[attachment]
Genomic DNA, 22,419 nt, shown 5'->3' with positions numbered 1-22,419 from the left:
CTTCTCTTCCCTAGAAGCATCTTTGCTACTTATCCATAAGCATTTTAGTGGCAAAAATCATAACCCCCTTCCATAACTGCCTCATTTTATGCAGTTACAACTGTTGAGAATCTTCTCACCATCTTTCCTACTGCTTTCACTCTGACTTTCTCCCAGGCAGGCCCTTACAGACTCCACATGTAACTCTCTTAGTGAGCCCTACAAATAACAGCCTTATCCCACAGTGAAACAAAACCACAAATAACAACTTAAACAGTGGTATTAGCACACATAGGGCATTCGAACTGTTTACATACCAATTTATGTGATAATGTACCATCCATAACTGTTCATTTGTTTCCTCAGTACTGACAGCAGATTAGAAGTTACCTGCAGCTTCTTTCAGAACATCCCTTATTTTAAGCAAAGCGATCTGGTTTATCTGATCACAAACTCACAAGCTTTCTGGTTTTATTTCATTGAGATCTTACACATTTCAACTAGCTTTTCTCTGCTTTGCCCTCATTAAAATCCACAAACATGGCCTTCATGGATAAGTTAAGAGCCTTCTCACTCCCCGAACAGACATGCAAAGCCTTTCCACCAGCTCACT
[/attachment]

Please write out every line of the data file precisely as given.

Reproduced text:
Genomic DNA, 22,419 nt, shown 5'->3' with positions numbered 1-22,419 from the left:
CTTCTCTTCCCTAGAAGCATCTTTGCTACTTATCCATAAGCATTTTAGTGGCAAAAATCATAACCCCCTTCCATAACTGCCTCATTTTATGCAGTTACAACTGTTGAGAATCTTCTCACCATCTTTCCTACTGCTTTCACTCTGACTTTCTCCCAGGCAGGCCCTTACAGACTCCACATGTAACTCTCTTAGTGAGCCCTACAAATAACAGCCTTATCCCACAGTGAAACAAAACCACAAATAACAACTTAAACAGTGGTATTAGCACACATAGGGCATTCGAACTGTTTACATACCAATTTATGTGATAATGTACCATCCATAACTGTTCATTTGTTTCCTCAGTACTGACAGCAGATTAGAAGTTACCTGCAGCTTCTTTCAGAACATCCCTTATTTTAAGCAAAGCGATCTGGTTTATCTGATCACAAACTCACAAGCTTTCTGGTTTTATTTCATTGAGATCTTACACATTTCAACTAGCTTTTCTCTGCTTTGCCCTCATTAAAATCCACAAACATGGCCTTCATGGATAAGTTAAGAGCCTTCTCACTCCCCGAACAGACATGCAAAGCCTTTCCACCAGCTCACT